Alternative therapies might help Auctioneers maintain wellness

Auctioneer Dave Webb knows the stress of standing and chanting for hours, microphone in hand.

That is in part why he regularly visits with a chiropractor and acupuncturist.

“We only get one body, so we need to take care of it,” says Webb, BAS, GPPA, of Webb & Associates in Stilwell, Kan. “I encourage people to explore all of the health care options available to us.”

Alternative health care therapies offer numerous benefits to Auctioneers, from helping to alleviate stress and physical pain, boosting digestive health, improving concentration, lowering blood pressure and more.

More people are turning to alternative health care therapies. Roughly 38 percent of American adults and 12 percent of children use some form of alternative treatment, according to a 2008 study by the National Center for Complementary and Alternative Medicine and the National Center for Health Statistics.

alternative healthThe most popular were deep breathing exercises, meditation, massage therapy and yoga, the study found.

Dr. Darshan Khalsa, of Reston, Va., a longtime practitioner of alternative health care, says he typically instructs new patients to employ deep-breathing exercises, which they can do on their own time.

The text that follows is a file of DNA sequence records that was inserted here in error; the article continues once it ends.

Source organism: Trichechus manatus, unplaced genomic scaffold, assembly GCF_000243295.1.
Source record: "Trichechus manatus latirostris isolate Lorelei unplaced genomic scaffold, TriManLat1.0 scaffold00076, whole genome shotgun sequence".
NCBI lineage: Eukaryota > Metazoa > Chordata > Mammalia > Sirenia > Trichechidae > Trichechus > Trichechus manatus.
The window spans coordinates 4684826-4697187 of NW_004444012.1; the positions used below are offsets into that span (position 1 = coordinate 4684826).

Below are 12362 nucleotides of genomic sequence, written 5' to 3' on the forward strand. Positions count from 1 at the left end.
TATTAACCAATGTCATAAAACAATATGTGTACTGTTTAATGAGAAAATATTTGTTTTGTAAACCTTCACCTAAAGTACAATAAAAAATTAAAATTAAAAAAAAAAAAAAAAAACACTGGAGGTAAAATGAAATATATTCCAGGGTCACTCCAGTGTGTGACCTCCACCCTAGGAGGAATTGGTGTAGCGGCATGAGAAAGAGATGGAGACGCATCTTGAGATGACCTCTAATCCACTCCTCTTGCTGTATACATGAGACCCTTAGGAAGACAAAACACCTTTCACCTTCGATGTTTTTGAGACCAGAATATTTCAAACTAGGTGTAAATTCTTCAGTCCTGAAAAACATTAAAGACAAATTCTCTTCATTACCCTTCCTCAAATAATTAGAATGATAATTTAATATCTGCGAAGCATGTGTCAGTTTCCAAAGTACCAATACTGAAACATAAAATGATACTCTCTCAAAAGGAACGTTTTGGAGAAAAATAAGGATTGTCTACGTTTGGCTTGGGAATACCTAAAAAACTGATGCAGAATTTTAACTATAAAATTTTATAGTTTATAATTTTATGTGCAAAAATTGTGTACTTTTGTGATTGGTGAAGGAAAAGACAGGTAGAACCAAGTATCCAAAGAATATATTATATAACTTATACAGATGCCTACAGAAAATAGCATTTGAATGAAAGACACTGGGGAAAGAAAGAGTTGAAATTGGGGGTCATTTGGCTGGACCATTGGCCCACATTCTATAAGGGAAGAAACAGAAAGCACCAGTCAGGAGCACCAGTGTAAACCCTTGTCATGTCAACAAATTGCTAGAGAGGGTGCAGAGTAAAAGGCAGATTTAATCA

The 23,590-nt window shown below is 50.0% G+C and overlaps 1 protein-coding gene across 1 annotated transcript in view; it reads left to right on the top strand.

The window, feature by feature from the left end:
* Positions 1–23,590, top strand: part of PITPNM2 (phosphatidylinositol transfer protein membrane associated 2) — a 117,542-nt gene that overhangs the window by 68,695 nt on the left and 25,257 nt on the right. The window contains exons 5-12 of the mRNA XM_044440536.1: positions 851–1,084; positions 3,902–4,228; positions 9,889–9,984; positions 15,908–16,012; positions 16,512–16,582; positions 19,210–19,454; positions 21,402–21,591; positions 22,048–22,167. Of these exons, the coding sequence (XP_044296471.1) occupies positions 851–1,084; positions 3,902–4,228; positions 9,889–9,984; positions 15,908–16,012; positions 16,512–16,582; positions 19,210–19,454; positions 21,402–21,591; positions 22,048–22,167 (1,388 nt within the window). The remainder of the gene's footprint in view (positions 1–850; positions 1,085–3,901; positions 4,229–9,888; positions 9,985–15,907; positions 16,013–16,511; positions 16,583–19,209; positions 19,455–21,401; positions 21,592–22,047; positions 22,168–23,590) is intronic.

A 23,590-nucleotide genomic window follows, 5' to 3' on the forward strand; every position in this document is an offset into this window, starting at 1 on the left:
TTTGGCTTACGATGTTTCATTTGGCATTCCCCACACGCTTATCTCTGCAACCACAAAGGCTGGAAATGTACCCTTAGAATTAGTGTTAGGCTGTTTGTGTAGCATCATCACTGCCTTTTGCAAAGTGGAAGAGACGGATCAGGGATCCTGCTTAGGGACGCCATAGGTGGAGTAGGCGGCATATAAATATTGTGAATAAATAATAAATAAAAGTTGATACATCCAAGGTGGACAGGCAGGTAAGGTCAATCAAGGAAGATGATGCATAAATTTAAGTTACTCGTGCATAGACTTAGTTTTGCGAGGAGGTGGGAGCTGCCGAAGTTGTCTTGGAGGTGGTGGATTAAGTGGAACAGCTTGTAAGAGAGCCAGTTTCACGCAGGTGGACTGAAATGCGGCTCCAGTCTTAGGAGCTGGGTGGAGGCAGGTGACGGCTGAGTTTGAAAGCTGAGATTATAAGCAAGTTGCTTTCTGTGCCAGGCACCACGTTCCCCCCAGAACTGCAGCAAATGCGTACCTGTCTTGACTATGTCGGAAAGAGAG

Khalsa recommends patients practice long, deep breathing in five-minute intervals three times a day. He has even developed an iPhone application called “Long, Deep Breathing” to help people time their breaths.

“This makes a tremendous difference in overall stress level,” says Khalsa, who sees patients at Khalsa Integrative Medicine. “When we are stressed, our breathing becomes short and shallow. When we are relaxed, our breathing becomes slow and deep. So by making our breath slow and deep, we can actually induce a more relaxed state.”

Depending on the ailment, Khalsa also recommends herbal products and acupuncture, a traditional Chinese treatment that involves the insertion of thin needles on strategic points of the body. In recent years, numerous studies have shown acupuncture — which aims to restore the body’s energy flow — can help relieve physical pain.

Long-term, chronic stress, if untreated, can result in numerous health problems, Khalsa says, including acid reflux and heartburn, fatigue, physical pains, high blood pressure and high cholesterol. More clients are seeking alternatives to Western medicine, he says.

“Western medicine is wonderful for treating trauma and life-threating disease,” Khalsa says. “But it does not offer much to battle long-term, chronic stress. It does not really pay attention to issues until they become extreme.”

Read the full story in Auctioneer magazine.


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